Russian River Flood of 1986

Russian River, Flood stage at the Monte Rio bridgecoverredointherough_homeImage of Russian River-1986 flood7The Russian River flood of 1986 brought both sadness and humor to the scene.  One story relates how the Pink Elephant saloon in Monte Rio kept its doors open despite the presence of three feet of muddy water inside.   Patrons continued to play a game of pool while in their boats.  Others fished from atop bar stools.

There were also stories of bewilderment and sadness.  The bartender on the night of February 18th, closed the Pink Elephant and tried to walk through the flooded street to his home.  However, somewhere along his journey he lost his way and fell into the raging waters and drowned.  The family of the deceased complained to the folks at the Guerneville mortuary when their relative appeared in his coffin without his favorite leather jacket as requested.  The mortician’s assistant said that the victim arrived from the local authorities without any such apparel.  Two weeks later inside the town’s Safeway, one of the family members spotted the son of the mortuary’s owner wearing the leather jacket.  A struggle ensued and the treasured item was forcibly returned to the family of the deceased.  (more…)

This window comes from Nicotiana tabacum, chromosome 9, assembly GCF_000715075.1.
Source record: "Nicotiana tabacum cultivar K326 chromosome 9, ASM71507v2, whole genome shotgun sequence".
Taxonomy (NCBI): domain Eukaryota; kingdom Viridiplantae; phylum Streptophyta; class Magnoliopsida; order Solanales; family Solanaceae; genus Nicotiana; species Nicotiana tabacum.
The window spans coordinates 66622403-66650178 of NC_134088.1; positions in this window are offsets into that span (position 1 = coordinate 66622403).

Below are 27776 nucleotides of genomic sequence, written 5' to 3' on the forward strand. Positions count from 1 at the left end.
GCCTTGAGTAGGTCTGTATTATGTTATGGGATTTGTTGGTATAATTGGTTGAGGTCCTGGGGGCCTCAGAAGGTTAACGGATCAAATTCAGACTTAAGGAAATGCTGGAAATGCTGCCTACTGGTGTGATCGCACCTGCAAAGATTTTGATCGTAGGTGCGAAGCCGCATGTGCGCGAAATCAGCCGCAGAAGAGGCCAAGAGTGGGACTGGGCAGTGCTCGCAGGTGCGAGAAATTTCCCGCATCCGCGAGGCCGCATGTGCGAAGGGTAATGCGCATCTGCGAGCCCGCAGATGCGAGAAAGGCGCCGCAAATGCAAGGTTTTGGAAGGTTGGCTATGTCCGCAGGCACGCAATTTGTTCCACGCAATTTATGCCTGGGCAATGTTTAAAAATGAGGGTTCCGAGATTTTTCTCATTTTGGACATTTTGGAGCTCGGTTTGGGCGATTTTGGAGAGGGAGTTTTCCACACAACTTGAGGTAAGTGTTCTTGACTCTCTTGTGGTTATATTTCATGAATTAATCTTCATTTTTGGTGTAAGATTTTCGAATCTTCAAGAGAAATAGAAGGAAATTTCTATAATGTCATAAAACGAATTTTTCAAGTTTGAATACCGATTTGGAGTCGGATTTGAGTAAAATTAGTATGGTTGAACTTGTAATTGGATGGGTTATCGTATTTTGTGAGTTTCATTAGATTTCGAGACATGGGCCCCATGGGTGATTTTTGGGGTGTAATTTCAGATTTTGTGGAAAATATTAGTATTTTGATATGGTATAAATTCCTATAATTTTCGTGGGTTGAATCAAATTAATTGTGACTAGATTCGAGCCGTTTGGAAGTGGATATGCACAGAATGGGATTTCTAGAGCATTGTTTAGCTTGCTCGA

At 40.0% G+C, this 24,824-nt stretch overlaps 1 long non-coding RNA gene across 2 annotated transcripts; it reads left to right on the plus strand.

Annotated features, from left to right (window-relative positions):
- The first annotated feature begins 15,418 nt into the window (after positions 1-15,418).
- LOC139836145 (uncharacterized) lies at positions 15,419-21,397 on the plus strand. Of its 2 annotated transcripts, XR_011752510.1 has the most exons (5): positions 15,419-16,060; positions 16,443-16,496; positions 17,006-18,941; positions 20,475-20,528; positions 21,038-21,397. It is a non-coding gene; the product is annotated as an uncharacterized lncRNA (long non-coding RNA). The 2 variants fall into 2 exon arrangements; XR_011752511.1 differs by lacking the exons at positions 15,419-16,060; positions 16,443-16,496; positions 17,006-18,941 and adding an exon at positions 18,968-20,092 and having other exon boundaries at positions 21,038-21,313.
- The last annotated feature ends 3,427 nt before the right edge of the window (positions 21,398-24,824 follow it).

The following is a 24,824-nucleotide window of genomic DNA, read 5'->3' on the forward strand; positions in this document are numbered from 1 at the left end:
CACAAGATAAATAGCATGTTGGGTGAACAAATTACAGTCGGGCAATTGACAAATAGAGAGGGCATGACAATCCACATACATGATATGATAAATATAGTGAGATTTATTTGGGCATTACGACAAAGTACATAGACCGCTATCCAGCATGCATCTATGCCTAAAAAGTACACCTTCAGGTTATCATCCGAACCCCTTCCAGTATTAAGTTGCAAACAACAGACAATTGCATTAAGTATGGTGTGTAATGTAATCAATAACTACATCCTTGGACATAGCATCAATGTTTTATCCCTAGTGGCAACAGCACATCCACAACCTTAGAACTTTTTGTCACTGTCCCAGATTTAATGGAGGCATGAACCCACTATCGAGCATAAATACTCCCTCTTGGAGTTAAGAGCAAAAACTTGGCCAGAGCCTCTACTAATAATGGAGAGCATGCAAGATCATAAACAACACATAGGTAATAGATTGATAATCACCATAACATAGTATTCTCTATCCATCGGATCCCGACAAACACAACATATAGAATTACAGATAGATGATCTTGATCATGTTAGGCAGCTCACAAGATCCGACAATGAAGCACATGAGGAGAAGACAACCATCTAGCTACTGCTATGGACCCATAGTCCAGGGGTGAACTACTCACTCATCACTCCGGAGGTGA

Russian River flood of 1986

Russian River flood 2-1986The Russian River flood of 1986 devastated the rural sector of Sonoma County.  This year marks its thirtieth anniversary.  As a visiting tourist in eighty-six and later as a full-time resident, I have never forgotten the pure power and intimidation of such a force.  Vietnam-era vessels with their square bows struggled against the current as they churned upstream looking for stranded residents and dangerous debris.   Runaway propane tanks exploded, sending a ball of fire downriver.   Mighty redwoods became lodged under the Monte Rio Bridge.  Abandoned canoes, patio furniture, vehicles and bits of homes found the backyards of complete strangers.  Leroy Robinson, a local businessman, says that the current tore out the bolts to the concrete foundation of his office.  The structure plus two of his trucks drifted past Joe Bacci’s century-old lumber yard (just east of the new bridge) where over 20,000 board feet floated away, making navigation hazardous for boats trying to rescue residents from low-lying areas. (more…)